Posts tagged ‘movement’

August 17, 2017

#531 – What to Do at the Beach When You Have RA #3

laddergolf

I’d heard about it, but until this summer, never had the opportunity to play Ladder Golf. It’s an easy, fun way to build some movement in those lazy, hazy days of summer.

The game is simple and gentle enough that it can be played with arthritic joints. In the photo, you can see me toss the red bolas (2 golf balls attached to either end of a rope), towards the ladder at the other end of our playing area.

If you’re game to play, I’m ready.

For the rules, check out Ladder Golf.

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July 24, 2017

#528 – What to Do at the Beach When You Have RA #1

LoonLake

You know I’m going to say it, don’t you? The most obvious thing, for me, and hopefully for you, too, is to swim.

If you haven’t started swimming, I enthusiastically encourage you to start. Swimming is an excellent, comprehensive form of exercise, regardless of whether you have RA or not!

When I first began swimming in earnest at the age of 14, by enrolling in a competitive swim club, little did I know that this would be the one exercise that has carried me through the decades of flares, surgeries and pain.

When you are so sore and stiff and feel less than fluid in your movements, the weightless you experience in the water gives you back that all-important sensation of mobility. If your reason for not going in the water is because you are cold, pick up the pace and focus on the exercises and movements, as opposed to how cold you feel. You’ll soon warm up. Dependent upon your degree of comfort and skills in the water, you can work on endurance, flexibility, mobility, range of motion and strength. Don’t forget to simply float at the end and rejoice in that feeling of letting-go.

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February 27, 2013

#412 – Nia

Which exercise form begins the class with a focus, is done to really cool music, and incorporates movements from Tai Chi, Tae Kwon Do, Aikido, jazz dance, modern dance, Duncan dance, yoga, Alexander Technique and the Teachings of Moshe Feldenkrais?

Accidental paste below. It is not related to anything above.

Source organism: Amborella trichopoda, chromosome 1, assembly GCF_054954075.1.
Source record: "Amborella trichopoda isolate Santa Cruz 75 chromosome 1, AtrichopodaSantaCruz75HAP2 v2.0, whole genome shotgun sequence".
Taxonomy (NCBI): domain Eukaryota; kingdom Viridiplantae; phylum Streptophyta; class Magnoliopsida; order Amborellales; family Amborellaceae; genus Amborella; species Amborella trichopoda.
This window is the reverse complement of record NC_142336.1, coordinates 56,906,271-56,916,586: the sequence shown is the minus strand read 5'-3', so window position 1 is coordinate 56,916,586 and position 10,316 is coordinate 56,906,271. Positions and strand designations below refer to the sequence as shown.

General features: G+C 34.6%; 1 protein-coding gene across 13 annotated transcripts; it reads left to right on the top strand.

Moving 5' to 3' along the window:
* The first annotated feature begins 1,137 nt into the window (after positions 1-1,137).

Nia!

The first time I ever went to a class, Judy Cashmore, instructor extraordinaire, asked us to focus on the joints. “Imagine your joints opening up,” she said. Now, isn’t that a great thing for those of us with joint pain to do?

What struck me about this class besides the music, is that people of all ages and abilities were partaking. If need be, it can even be done while seated in a chair. The movements aren’t repetitive, nor do you feel like you have to have a body built for spandex.

Most of the participants do their routines in bare feet, but because of the nature of these feet of mine, I was able to wear clean running shoes and do what I could. It’s wonderful to be in a class that is so accepting of one’s abilities, and also one that is so inviting and encouraging.

Here’s what a class looks like:

Remember, you do what you can do.

If it’s something you’d like to try, please check with your healthcare practitioner. Click here to find a Nia class.

You still have time to enter my giveaway for a leather wristlet, courtesy of Danier. This one is open to people with a Canadian mailing address. If your name is drawn, will you choose one in this bright colour? 🙂

January 23, 2013

#377 – It’s in your head, your muscles, your…

When you are accustomed to chronic pain, when bending a wrist, taking a step, or trying to get up hurts, you can become reluctant to move. With good reason.

However, it is important to become mindful of your default switch for movement. You may have conditioned yourself to automatically say, “No, I can’t …” before you’ve even imagined “Yes, I can …”. Become a scientist, get curious about how you do things. Recognize your limitations, and more importantly, savour, stretch and strengthen your abilities.

Athletes who work with sports psychologists have had great success in using the power of the mind to improve their skills.

Those of us who have rheumatoid arthritis may not be in the Olympics, but if there were medals being handed out for effort, for perseverance, for energy expended to do things that most people find ordinary, then we would certainly be on the podium.

So, along with those range of motion exercises you do, consider adding this to your daily practice:

* If you enjoy this blog, I thank you in advance for voting for me in HealthLine.com’s Best Health Blog of 2012 contest. Voting is open until Feb. 15th. You can vote every 24 hours  with your Twitter or Facebook account. I appreciate your taking time out of your day to vote.  

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